The book is full of memories. Of moments we live and some we do not and some we don't get a chance to. Jayson's clarity of thought - how he strings memory and presents them to us is stunning.  There is anger. There is frustration. There is also the knowing that life must carry on and in that process we know that love will remain. It will guide us and help us move ahead, to soldier on, to make us see the stars once more. 

  • Susan Jarrell

    Living in NY, one often comes upon books left for the taking on stoops. Out of one such offering last week—in fancy Ft. Greene no less—I picked this book up and my life is the better for it.

    I do not understand how Greene could write so descriptively and beautifully about moments that cut his soul to the quick. I have been in the environs of where he was following the unthinkable accident—my fourth son had a congenital defect diagnosed only 9 days before his due date. We ended up having a home b

    Living in NY, one often comes upon books left for the taking on stoops. Out of one such offering last week—in fancy Ft. Greene no less—I picked this book up and my life is the better for it.

    I do not understand how Greene could write so descriptively and beautifully about moments that cut his soul to the quick. I have been in the environs of where he was following the unthinkable accident—my fourth son had a congenital defect diagnosed only 9 days before his due date. We ended up having a home birth a couple blocks from Weil Cornell, and got him to the hospital when he was not yet 2 hours old.

    The social workers, surgeons, nurses and doctors, were known to us and the description of your experience in the PICU made my heart race with the remembering.

    I love the lack of religious affiliation.

    I loved this book.

    Anyone grappling with grief from the loss of a loved one would benefit from learning of Jayson and Stacy’s experience.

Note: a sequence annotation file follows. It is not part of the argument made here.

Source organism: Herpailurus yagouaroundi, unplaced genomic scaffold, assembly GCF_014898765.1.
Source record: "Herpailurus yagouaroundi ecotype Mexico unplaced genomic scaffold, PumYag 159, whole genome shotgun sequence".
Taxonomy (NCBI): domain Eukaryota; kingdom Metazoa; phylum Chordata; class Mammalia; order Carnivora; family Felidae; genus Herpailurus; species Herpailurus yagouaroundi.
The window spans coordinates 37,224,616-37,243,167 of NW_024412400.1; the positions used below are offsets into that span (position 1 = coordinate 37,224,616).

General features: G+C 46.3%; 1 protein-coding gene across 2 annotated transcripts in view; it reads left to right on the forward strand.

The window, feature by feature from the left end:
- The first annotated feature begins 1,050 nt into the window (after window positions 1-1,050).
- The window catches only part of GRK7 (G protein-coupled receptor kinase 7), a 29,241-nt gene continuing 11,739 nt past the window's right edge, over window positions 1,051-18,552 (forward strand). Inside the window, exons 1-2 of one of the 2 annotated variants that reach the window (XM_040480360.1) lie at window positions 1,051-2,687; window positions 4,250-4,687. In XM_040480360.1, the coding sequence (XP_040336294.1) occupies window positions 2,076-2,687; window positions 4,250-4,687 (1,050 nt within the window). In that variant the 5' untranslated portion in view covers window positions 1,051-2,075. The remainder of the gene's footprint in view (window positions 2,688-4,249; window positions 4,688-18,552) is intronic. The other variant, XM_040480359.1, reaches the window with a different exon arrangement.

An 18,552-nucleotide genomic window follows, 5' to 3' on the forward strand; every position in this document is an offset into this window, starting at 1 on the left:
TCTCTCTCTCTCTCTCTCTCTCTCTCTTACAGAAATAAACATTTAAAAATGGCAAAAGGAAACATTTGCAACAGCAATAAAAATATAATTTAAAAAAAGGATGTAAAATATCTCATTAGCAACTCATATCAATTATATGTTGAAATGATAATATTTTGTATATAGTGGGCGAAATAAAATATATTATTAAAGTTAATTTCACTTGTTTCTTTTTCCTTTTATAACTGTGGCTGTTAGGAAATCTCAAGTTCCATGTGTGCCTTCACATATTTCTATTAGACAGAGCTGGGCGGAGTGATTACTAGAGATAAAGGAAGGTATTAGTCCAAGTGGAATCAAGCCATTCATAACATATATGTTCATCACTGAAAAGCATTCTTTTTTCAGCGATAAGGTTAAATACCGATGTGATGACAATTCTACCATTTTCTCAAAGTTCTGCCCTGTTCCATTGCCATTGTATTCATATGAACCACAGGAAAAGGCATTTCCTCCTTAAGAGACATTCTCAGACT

• Amy

    I don’t have the words to describe how heartbreaking, poignant, haunting and brilliantly written this memoir is. I read it with tears streaming down my face.

  • Nigel

    There is a sense in which this is an almost unbearable story initially. The author's two year old daughter, Greta, is killed when a brick falls from a windowsill above where she is sitting. As a parent and grandparent I find this something I maybe would prefer not to think about I guess. However the author does offer his and the family's thoughts as they make they way through the trauma that follows this freak accident.

    While a fairly large first section looks at the event and the immediate after

    There is a sense in which this is an almost unbearable story initially. The author's two year old daughter, Greta, is killed when a brick falls from a windowsill above where she is sitting. As a parent and grandparent I find this something I maybe would prefer not to think about I guess. However the author does offer his and the family's thoughts as they make they way through the trauma that follows this freak accident.

    While a fairly large first section looks at the event and the immediate aftermath the book continues with the journey the parents take in their attempts to come to terms with, if not understand, what has happened to them. There is grief, beauty and love here and it can be very moving. If I have any reservations about this it would be about how well this very American story translate on the other side of the Atlantic. However it will be a story that many will love and will stay with anyone who reads it for a long time I'm sure.

  • Sarah

    An incredibly sad memoir written by a father whose daughter's life is cut short by a freak accident. Shortly after her second birthday, Greta Greene is struck in the head by a crumbling brick. Jayson Greene chronicles the aftermath of her death narrating his stages of grief and quest for some sense of relief from the emotions threatening to overwhelm him.

    Because neither Jayson nor his wife are religious people they seek out a variety of sources in an attempt to assign some meaning out to their t

    An incredibly sad memoir written by a father whose daughter's life is cut short by a freak accident. Shortly after her second birthday, Greta Greene is struck in the head by a crumbling brick. Jayson Greene chronicles the aftermath of her death narrating his stages of grief and quest for some sense of relief from the emotions threatening to overwhelm him.

    Because neither Jayson nor his wife are religious people they seek out a variety of sources in an attempt to assign some meaning out to their tragic loss. Throughout the book Greene describes their journey and the legacy Greta's short life has had on her grieving family.

  • Sandee

    Tearful by page four. Full on pain-in-chest sobbing by page 14. Then intermittent crying throughout. I mean, it was expected. I have a visceral reaction to grief and loss. And I don't mind the catharsis of it all. The memoir was tragic and hopeful. And for music lovers like myself, the sparse references were always a delight.